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FIG Regime: A Replacement for Remittance Basis in the UK

Published by Susan Basnet
Published Date: April 25, 2024
Categories: FIG Regime

Whether you are non-domiciled individual currently residing in the UK or someone who was previously a non-UK resident but has since moved to the UK, HMRC has introduced a revised plan set to take effect from 6 April 2025.

This article will explore the implications of this new regime for individuals in these situations and also how the Overseas Workday Relief (OWR) will be affected.

Overview of the Change 

UK resident individuals who are not domiciled or deemed domiciled in the UK currently have the option to pay  tax on the remittance basis. This means that UK tax is only paid on foreign income and gains to the extent that these are brought to the UK in the tax year. Alternatively, they can opt for the arising basis, where UK tax is payable on worldwide income and gains arising in the tax year.

However, the current mechanism is soon to be abolished from 6 April 2025, and be replaced by the Foreign Income and Gains (FIG) regime. Under this regime, Foreign Income and Gains will be allowed to be treated as outside the scope of the UK taxation for four tax years.

Eligibility Criteria and Making the Claim

The primary criterion for the FIG regime to be applicable to an individual is that he/she must have been a non-UK tax resident for 10 years before becoming the tax resident in the UK. Whether the individual was a tax resident in each year will be determined by the Statutory Residence Test (SRT).

FIG regime

The FIG regime will apply to individuals:

  • Born in the UK, or those who consider the UK as their permanent home but have been absent from the UK for ten tax years or more,
  • Coming to the UK for the first time

As previously mentioned, eligible individuals, if the claim is made, can remit the funds from foreign income to the UK without incurring any additional charges. However, the claim must be made for each individual year to which it relates.

Similarly, individuals can claim to use FIG for any tax year of their choice. For example, an individual who makes a claim for the new 4-year FIG regime in year 1 but chooses not to make a claim for year 2 will still be able to claim for year 3 and year 4.

Sounds too good, right? Well, it is but the catch here is that individuals choosing to be taxed under the 4-year FIG regime will lose Personal Allowance entitlement and the Capital Gains Tax (CGT) annual exempt amount for those years.

Impact on Overseas Workdays Relief (OWR)

Under the current system, foreign earnings are only taxed in the year they are remitted to the UK. This arrangement is referred to as Overseas Workday Relief (OWR).

Following the announcement, the new OWR will be accessible for the initial three tax years of UK residency. Employees eligible for OWR in 2023-24 or 2024-25 for their first year upon returning to the UK should still qualify for OWR for the entire three years. However, individuals arriving in the UK from 2025-26 and qualifying for the FIG regime will not be eligible to claim the OWR. Similar to the existing rules, the new OWR will not provide relief for National Insurance Contributions (NICs).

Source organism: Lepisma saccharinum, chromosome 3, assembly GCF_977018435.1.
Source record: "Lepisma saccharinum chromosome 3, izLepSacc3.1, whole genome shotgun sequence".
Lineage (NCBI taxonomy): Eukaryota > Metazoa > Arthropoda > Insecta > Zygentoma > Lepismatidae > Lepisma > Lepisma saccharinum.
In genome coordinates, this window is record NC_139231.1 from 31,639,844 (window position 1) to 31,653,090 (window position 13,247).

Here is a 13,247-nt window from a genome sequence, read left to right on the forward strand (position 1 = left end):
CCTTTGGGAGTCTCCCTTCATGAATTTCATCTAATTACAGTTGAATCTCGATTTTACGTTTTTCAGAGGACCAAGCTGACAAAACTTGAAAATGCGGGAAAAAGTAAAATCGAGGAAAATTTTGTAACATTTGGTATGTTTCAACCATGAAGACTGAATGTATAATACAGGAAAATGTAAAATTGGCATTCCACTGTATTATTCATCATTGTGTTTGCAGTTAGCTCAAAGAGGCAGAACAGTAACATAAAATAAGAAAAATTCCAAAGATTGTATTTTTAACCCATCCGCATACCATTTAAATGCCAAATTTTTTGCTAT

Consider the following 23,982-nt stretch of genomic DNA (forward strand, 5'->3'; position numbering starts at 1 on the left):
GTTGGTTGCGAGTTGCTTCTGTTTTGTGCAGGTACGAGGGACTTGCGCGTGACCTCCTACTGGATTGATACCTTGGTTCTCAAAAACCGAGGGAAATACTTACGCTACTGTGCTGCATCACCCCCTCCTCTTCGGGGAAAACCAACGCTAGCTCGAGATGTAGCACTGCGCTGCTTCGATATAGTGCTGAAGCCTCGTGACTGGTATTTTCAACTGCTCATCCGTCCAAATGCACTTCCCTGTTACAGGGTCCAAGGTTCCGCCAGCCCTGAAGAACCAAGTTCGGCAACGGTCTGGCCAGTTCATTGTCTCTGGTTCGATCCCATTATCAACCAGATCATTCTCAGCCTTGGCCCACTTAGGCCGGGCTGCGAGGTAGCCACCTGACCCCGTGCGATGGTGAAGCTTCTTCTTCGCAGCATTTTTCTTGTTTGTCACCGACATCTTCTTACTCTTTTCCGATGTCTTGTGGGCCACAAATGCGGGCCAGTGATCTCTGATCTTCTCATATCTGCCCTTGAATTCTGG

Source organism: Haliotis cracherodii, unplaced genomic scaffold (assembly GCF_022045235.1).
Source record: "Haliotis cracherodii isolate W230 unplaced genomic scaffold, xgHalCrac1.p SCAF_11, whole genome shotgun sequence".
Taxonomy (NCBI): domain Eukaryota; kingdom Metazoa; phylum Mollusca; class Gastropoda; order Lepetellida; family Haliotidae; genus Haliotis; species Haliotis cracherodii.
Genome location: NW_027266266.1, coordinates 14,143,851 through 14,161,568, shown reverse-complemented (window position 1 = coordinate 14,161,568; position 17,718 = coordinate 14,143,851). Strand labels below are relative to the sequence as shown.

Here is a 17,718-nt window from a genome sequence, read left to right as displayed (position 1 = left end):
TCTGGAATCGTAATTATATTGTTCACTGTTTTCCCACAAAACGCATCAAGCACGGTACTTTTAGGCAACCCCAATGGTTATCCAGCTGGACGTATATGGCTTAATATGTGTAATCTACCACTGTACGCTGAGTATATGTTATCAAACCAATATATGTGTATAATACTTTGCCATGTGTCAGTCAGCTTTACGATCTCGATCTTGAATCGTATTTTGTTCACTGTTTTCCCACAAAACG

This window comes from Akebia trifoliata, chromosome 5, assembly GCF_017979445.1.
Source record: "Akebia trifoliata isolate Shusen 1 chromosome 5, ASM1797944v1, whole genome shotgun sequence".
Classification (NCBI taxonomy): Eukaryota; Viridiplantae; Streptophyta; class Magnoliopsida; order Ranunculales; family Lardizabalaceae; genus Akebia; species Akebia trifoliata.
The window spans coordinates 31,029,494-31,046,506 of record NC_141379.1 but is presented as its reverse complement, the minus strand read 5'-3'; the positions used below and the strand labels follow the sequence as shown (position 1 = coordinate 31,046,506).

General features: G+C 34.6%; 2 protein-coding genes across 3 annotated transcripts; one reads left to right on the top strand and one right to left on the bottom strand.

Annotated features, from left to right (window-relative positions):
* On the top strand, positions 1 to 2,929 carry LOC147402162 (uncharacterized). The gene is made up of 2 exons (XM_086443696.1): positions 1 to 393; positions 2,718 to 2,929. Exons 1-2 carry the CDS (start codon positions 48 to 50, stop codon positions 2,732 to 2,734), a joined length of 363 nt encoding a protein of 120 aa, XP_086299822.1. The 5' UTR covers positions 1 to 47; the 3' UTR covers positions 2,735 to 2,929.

Individuals Not Qualifying for the  4-Year FIG Regime.

Individuals not qualifying for the new 4-year FIG regime will receive a one-year reduction in the taxable foreign income when moving from the remittance basis to the arising basis from 6 April 2025.

Such individuals will only pay tax on 50% of the foreign income arising in 2025-26. In the subsequent years, the reduction will not apply.

Note: The  reduction will only apply to foreign income and not to foreign chargeable gains.

Capital Gains Tax (CGT) Rebasing Rule

Individuals not eligible for the new 4-year FIG regime will be taxed on foreign gains in the standard way.

However, Individuals who are neither UK domiciled, nor UK deemed domiciled by 5 April 2025 but have claimed the remittance basis will be subject to transitional rules. If such individuals dispose of a foreign asset on or after 6 April 2025, they will be able to elect to rebase that asset to its value on 5 April 2019.  

Temporary Repatriation Facility (TRF)

Where the foreign income gains that arose in a year when the individual was taxed on the remittance basis are remitted to the UK in the tax years 2025/26 and 2026/27, a new 12% rate of tax will be introduced for such remittances.

However, foreign income gains arising pre-6 April 2025 and remitted to the UK post 2027/28 will be taxed at normal tax rates.

Summary

The introduction of the Foreign Income and Gains (FIG) regime marks a significant shift in the UK tax landscape for non-domiciled individuals. While it offers certain advantages such as a four-year tax exemption on foreign income and gains, it also comes with limitations, including the loss of Personal Allowance entitlement and the capital gains tax annual exempt amount for those years.

Moreover, the changes to Overseas Workdays Relief (OWR) and the transitional rules for individuals not qualifying for the FIG regime add complexity to the tax planning process. Overall, navigating these changes will require careful consideration and proactive tax planning to ensure compliance and maximise tax efficiency.

Have questions about the UK Remittance basis? 

Contact us today for efficient and hassle-free assistance.

Susan Basnet
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